Here are three additional areas the team at www.csnwashington.com will be monitoring:

1- Griffin was the toast of the league last week following his 76-yard, victory-clinching run against the Vikings. For the season, he leads all quarterbacks in rushing yards (379) and, just as impressively, completion percentage (70.2).

But Sunday’s showdown will be unfamiliar territory for the rookie. His introduction to the NFC East will come on the road, against the defending Super Bowl champion quarterback and with first place in the division up for grabs.

Griffin, however, insisted that the increased stakes won’t alter his approach. 

“A couple of years ago, my Dad told me you jump the same way you jump at 6’8” that you do at 6’0,” he said, harkening back to his days as track and field star. “So for me, you always keep your preparation the same, whether it’s the Giants or anyone else.”

2- All indications are that the Redskins’ top wide receiver, Pierre Garçon, will miss his second straight game and fourth overall with a nagging foot injury. 

Fred Davis, Santana Moss, Leonard Hankerson and Josh Morgan have done a nice job picking up the slack, combining for 943 yards. At some point, though, the lack of an elite downfield and red zone threat will catch up with them. (The Redskins are tied for 26th in touchdown receptions with 6.)

Mike Shanahan said he hopes that rest, treatment and injections will get Garçon back on the field. But as the coach said this week, the injury is “very much a mystery.”  

3- Alfred Morris had his lowest production as a professional last Sunday, rushing for 47 yards (on 16 carries), or roughly half of his typical output, against Minnesota.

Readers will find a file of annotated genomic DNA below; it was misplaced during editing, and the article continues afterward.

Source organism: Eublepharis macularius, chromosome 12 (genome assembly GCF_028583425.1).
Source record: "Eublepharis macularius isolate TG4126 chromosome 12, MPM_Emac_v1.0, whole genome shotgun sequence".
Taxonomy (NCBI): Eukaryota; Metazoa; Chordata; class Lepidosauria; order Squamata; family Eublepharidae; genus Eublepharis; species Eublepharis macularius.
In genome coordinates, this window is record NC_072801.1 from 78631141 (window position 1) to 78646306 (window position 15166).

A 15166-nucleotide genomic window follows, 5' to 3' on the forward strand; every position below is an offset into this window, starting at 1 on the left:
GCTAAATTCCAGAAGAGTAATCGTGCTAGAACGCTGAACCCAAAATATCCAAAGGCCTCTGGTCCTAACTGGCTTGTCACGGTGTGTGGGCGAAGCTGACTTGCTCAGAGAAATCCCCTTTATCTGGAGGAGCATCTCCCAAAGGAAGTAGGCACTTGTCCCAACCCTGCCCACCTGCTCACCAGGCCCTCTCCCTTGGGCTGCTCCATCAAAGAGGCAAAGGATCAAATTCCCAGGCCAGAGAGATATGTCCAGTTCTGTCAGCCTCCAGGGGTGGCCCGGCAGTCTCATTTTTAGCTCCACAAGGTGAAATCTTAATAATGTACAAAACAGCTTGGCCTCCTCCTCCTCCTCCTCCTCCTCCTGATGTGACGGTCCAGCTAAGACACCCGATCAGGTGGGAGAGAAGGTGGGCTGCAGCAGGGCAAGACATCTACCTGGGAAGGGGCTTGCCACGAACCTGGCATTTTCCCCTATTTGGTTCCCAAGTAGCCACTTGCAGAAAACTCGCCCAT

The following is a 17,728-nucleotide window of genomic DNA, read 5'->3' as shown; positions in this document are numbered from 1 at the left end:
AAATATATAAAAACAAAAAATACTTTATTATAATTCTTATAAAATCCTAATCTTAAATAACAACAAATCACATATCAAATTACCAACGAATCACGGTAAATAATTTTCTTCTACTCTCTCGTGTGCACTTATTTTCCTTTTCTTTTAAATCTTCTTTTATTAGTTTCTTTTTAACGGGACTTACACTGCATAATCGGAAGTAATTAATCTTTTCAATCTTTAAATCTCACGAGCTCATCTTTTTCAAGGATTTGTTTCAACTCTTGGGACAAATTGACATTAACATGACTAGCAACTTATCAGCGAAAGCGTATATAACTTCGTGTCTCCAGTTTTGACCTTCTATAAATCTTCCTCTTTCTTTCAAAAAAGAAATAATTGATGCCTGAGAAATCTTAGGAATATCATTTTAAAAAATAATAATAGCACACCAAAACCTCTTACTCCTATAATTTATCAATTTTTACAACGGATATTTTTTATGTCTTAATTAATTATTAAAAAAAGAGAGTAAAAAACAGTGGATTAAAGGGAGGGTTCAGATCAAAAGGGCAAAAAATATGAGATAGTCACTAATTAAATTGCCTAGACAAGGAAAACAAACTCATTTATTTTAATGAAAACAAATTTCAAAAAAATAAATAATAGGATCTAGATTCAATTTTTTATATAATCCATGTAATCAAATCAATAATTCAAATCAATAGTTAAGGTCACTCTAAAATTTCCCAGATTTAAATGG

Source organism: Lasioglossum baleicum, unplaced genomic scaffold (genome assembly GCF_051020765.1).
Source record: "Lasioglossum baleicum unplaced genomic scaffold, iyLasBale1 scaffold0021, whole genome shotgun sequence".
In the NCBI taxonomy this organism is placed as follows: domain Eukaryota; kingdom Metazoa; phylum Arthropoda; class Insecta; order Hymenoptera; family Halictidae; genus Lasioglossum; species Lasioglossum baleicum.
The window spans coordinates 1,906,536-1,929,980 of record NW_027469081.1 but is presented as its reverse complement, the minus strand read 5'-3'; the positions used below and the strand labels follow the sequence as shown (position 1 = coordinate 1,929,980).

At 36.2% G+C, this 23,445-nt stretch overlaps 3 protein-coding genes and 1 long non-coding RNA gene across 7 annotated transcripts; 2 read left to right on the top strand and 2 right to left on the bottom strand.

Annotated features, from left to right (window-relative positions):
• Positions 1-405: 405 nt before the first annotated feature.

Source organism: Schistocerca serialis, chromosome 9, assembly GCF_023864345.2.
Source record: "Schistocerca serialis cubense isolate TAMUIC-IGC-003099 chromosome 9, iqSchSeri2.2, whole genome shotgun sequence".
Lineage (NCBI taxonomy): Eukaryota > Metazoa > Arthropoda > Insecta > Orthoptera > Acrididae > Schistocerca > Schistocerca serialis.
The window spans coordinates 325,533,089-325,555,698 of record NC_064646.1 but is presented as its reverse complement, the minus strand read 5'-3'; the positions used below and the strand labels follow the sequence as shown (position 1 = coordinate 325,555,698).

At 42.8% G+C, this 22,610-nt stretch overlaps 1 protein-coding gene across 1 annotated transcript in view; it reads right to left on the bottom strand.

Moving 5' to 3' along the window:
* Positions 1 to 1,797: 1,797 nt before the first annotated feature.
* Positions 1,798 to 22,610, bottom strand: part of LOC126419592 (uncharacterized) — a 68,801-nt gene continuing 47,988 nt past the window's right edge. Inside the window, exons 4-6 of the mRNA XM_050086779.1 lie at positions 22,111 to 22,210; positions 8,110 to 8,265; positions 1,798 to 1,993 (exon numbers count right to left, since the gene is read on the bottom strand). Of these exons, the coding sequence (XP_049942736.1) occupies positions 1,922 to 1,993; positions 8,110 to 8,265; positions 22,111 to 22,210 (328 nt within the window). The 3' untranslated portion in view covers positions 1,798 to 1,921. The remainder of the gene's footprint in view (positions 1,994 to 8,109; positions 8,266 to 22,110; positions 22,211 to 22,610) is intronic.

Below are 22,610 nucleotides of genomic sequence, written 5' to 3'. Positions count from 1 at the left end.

Offensive coordinator Kyle Shanahan said the downturn was the result of a Vikings’ defense that’s been good against the run and the fact that Morris was used more on a quick-hitting plays. 

On Sunday, Morris will face a Giants front that’s led by defensive ends Justin Tuck, Osi Umenyiora, and Jason Pierre Paul and is widely considered among the NFL’s best. The unit has held four of its six opponents to a team total of 84 or fewer yards on the ground.

Morris is also contending with the reality that he’s no longer an unknown. Opponents now have six games of film to study.

That said, Kyle Shanahan is not concerned.

“He’s going to get his yards and people are going to have to commit to him,” Shanahan said. “ And when they do, it opens up other people.”

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Need to Know: Who are the Redskins' roster locks?

Need to Know: Who are the Redskins' roster locks?

Here is what you need to know on this Tuesday, May 23, 21 days before the Washington Redskins start minicamp on May 22.